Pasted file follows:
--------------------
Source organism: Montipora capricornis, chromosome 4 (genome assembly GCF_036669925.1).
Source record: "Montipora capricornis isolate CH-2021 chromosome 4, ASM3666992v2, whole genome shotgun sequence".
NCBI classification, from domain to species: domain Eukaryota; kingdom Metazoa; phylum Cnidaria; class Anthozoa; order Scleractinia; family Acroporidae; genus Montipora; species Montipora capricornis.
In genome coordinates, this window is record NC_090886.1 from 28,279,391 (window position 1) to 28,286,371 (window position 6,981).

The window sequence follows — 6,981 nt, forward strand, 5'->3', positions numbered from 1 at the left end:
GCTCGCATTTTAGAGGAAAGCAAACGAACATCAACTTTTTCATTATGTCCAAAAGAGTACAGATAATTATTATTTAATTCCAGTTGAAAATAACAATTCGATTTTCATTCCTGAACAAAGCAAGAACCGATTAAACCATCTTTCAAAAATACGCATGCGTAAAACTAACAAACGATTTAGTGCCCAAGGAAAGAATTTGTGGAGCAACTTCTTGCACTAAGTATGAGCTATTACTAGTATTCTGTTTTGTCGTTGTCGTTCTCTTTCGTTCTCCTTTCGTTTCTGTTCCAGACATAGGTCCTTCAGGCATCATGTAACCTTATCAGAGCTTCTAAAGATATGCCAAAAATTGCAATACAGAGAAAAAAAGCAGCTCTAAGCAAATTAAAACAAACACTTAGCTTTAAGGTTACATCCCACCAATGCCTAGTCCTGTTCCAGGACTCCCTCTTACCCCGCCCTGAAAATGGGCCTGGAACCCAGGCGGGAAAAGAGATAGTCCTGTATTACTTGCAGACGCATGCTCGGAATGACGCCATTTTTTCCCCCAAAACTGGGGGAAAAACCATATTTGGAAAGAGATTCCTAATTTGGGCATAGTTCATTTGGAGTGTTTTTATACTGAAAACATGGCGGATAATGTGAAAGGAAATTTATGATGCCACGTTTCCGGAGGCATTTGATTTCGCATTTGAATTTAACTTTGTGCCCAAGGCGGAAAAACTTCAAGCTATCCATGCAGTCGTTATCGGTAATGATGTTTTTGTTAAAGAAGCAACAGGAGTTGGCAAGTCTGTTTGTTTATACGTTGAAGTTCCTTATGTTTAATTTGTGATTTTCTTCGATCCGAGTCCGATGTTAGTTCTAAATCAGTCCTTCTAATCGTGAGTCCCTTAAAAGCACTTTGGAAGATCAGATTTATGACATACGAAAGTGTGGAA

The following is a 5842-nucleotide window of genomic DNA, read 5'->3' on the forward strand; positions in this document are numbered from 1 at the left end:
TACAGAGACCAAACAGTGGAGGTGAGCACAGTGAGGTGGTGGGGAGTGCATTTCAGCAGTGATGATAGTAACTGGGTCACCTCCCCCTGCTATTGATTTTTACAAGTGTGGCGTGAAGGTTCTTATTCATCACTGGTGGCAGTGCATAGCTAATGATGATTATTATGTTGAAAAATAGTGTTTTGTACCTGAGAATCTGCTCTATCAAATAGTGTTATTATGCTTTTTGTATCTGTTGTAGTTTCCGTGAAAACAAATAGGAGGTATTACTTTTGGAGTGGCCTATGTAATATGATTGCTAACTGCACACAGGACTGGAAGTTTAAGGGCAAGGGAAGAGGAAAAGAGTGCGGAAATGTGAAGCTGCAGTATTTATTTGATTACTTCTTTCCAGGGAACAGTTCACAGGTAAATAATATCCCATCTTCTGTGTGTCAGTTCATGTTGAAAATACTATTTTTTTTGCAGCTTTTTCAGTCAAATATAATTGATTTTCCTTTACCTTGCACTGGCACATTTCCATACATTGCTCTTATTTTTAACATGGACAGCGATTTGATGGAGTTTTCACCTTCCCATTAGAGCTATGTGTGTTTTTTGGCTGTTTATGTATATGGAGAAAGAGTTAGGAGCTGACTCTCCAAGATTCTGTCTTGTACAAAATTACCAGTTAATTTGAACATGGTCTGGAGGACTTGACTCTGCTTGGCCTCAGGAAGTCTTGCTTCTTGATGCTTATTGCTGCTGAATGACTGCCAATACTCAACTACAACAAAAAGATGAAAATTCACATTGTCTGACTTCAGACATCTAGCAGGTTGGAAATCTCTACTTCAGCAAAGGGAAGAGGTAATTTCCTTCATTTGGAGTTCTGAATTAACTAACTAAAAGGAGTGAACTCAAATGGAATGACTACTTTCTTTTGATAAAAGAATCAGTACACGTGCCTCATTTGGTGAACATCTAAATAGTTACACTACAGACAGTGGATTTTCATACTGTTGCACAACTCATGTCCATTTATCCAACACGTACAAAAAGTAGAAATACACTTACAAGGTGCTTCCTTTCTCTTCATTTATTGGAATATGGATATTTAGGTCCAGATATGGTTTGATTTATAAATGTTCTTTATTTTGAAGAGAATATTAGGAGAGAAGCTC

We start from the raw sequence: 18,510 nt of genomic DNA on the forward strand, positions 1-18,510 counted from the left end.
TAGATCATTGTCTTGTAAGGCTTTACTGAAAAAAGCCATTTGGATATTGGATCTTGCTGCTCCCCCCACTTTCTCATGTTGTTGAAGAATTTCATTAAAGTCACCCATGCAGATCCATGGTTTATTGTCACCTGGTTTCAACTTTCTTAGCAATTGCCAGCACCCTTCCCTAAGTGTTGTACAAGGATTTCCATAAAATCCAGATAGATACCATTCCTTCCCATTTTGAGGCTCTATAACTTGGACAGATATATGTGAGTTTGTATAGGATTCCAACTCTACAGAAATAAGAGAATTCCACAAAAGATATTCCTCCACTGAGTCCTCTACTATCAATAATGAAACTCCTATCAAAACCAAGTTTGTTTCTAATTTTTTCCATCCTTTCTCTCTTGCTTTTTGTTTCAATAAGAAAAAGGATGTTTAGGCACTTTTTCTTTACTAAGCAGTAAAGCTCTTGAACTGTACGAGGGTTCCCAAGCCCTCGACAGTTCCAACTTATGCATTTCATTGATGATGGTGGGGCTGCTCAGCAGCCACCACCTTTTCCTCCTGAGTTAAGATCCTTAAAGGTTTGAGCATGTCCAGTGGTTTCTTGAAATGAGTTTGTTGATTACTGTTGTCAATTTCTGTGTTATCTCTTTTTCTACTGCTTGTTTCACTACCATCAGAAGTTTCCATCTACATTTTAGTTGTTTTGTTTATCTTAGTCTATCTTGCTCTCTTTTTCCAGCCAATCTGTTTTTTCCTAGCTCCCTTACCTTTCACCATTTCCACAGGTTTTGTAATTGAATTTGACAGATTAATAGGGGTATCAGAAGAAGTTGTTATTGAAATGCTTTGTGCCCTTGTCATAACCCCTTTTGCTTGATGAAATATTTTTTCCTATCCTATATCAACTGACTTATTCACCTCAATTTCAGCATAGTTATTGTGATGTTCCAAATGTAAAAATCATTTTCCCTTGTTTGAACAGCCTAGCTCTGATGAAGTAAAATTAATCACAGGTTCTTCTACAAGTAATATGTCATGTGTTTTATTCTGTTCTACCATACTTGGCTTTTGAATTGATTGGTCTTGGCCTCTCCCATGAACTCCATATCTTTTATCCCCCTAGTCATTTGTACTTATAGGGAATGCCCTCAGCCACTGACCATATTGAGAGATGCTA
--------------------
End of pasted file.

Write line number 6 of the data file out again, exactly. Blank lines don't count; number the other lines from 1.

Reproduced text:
GCTCGCATTTTAGAGGAAAGCAAACGAACATCAACTTTTTCATTATGTCCAAAAGAGTACAGATAATTATTATTTAATTCCAGTTGAAAATAACAATTCGATTTTCATTCCTGAACAAAGCAAGAACCGATTAAACCATCTTTCAAAAATACGCATGCGTAAAACTAACAAACGATTTAGTGCCCAAGGAAAGAATTTGTGGAGCAACTTCTTGCACTAAGTATGAGCTATTACTAGTATTCTGTTTTGTCGTTGTCGTTCTCTTTCGTTCTCCTTTCGTTTCTGTTCCAGACATAGGTCCTTCAGGCATCATGTAACCTTATCAGAGCTTCTAAAGATATGCCAAAAATTGCAATACAGAGAAAAAAAGCAGCTCTAAGCAAATTAAAACAAACACTTAGCTTTAAGGTTACATCCCACCAATGCCTAGTCCTGTTCCAGGACTCCCTCTTACCCCGCCCTGAAAATGGGCCTGGAACCCAGGCGGGAAAAGAGATAGTCCTGTATTACTTGCAGACGCATGCTCGGAATGACGCCATTTTTTCCCCCAAAACTGGGGGAAAAACCATATTTGGAAAGAGATTCCTAATTTGGGCATAGTTCATTTGGAGTGTTTTTATACTGAAAACATGGCGGATAATGTGAAAGGAAATTTATGATGCCACGTTTCCGGAGGCATTTGATTTCGCATTTGAATTTAACTTTGTGCCCAAGGCGGAAAAACTTCAAGCTATCCATGCAGTCGTTATCGGTAATGATGTTTTTGTTAAAGAAGCAACAGGAGTTGGCAAGTCTGTTTGTTTATACGTTGAAGTTCCTTATGTTTAATTTGTGATTTTCTTCGATCCGAGTCCGATGTTAGTTCTAAATCAGTCCTTCTAATCGTGAGTCCCTTAAAAGCACTTTGGAAGATCAGATTTATGACATACGAAAGTGTGGAA